Arriving into Azrou was our group’s first experience with Morocco time! We arrived into our host community at 5 p.m. and didn’t eat until 9 p.m. The next day we showed up at the worksite at 8 a.m. and didn’t have tools until 11 a.m.! We’re slowly working out a daily rhythm but the biggest challenge has been meal times. Our host families’ schedules are based on temperature more than anything else. They think we are nuts for being out during the day, even though we take a rest break during the hottest afternoon hours. Then the city erupts at at 7 p.m. and that’s when the real action (like cooking meals) starts! By then, we are often hungry and tired.
On the flip side, the food continues to be great and is usually worth the wait. We are eating a lot of different types of breads with olives and olive oil or fruit jam. Wherever you drive, you pass through olive fields and more olive fields and fields of fruit as well. We just missed cherry season but we are eating many kinds of melon, apples, peaches, grapes, figs, and almonds…all grown in the area. We’re still drinking tons of mint tea, Morocco style. Lentils have been a host family favorite and all the students are eating from a communal dish, either with their hands or with spoons.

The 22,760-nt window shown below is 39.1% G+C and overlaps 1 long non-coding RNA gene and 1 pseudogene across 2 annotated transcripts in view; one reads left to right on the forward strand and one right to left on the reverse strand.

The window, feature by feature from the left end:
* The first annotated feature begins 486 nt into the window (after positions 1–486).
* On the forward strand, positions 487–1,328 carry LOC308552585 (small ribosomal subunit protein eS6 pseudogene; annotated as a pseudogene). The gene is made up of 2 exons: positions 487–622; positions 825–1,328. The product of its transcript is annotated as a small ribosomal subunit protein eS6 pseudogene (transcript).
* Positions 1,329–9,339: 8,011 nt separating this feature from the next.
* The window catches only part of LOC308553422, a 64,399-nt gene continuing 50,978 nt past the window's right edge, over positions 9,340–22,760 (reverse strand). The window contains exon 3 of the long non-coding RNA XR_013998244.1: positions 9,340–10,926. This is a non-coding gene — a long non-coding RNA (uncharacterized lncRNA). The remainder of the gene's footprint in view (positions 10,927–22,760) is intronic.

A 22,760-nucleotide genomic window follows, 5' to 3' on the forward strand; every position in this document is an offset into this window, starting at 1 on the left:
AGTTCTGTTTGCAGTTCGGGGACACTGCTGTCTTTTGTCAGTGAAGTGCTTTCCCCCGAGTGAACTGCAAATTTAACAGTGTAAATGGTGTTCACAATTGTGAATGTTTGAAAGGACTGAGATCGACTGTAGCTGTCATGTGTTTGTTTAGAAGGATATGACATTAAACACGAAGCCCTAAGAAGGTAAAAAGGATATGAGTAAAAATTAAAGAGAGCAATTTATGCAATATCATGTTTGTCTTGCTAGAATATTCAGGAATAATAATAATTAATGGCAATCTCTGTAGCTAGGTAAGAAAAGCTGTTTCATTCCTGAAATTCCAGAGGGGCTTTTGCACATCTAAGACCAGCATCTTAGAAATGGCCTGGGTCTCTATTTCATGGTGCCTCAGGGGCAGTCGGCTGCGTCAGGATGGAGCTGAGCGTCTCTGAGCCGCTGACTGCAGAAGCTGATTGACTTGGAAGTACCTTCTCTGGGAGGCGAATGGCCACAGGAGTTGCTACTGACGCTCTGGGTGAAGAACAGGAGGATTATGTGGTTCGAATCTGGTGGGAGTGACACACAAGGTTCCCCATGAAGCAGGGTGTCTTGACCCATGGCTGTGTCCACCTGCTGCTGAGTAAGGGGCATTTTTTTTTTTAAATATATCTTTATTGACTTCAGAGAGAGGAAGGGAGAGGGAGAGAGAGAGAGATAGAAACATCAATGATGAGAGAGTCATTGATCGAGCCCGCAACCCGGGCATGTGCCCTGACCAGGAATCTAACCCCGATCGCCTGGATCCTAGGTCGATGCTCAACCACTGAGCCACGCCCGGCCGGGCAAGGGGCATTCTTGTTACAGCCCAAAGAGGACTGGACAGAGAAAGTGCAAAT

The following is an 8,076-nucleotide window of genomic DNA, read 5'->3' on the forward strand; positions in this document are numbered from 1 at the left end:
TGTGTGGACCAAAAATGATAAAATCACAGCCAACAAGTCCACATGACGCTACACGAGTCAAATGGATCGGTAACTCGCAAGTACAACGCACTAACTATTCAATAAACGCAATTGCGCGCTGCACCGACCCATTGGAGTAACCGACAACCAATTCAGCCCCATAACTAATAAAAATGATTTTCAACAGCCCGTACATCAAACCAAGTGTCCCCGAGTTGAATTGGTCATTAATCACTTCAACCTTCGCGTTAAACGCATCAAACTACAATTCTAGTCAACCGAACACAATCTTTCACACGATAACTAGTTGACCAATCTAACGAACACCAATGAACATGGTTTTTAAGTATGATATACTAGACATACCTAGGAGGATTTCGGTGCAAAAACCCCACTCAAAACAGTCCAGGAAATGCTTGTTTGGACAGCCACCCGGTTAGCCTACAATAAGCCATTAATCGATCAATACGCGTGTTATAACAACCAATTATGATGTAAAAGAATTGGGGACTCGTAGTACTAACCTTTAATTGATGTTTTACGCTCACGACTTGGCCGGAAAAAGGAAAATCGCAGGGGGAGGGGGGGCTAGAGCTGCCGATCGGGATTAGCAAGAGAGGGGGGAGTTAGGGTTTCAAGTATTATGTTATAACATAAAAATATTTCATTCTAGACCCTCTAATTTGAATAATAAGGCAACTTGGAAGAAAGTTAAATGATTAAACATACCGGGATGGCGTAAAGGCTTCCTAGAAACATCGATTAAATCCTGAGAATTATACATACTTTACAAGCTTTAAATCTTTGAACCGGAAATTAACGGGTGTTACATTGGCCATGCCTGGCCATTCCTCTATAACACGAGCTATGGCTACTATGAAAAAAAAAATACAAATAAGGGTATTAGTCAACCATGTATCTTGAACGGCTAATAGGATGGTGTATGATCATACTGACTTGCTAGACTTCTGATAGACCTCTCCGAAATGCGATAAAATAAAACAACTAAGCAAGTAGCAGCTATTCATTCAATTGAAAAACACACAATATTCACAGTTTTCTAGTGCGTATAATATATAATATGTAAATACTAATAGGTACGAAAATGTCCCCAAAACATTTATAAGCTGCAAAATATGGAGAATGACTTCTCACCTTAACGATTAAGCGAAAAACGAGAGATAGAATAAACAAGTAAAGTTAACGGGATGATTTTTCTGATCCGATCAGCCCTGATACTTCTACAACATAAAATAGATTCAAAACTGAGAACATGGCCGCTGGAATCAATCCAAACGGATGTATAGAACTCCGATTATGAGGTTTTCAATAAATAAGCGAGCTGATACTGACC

The group is hard at work on creating a courtyard space for the local school. We are mixing tons of gravel and cement to make concrete and have already poured concrete on half of the space. Now we are uses shovels to level the other half of the dirt so that we can pour concrete there as well. It’s good hard work! We work 30 minutes and rest 10 minutes and so on since it’s so hot. We try to keep our energy level up with some of the good mixed CDs students brought for the big red boom box! The students are starting to take on more responsibility, and each day two students are in charge of leading the morning routine and getting the snacks and water ready for the rest of the group.
The homestays are going well! When Jules and I make the rounds, it’s not uncommon to see students playing outside with their host brothers or sisters and kids from the community. In order to shower and use the restroom, the students have learned how to either shower or take bucket baths and, of course, use the pit toilet. Jules did a mock demo when we first arrived and now they are becoming pros!
On Sunday, we took an excursion from the host community to go on a hike outside of Azrou. The areas surrounding Azrou are hilly and covered in green pine and cedar trees. We followed a stream through beautiful meadows where Berber goat herders watched their flocks out to pasture. When we arrived to the top of the hill there as a great view of the valley and all of Azrou. It even rained a bit which was a nice surprise.
Tonight we were challenged by members of the parents association to a basketball game so our students will take on some folks from the community which promises to be hot and entertaining!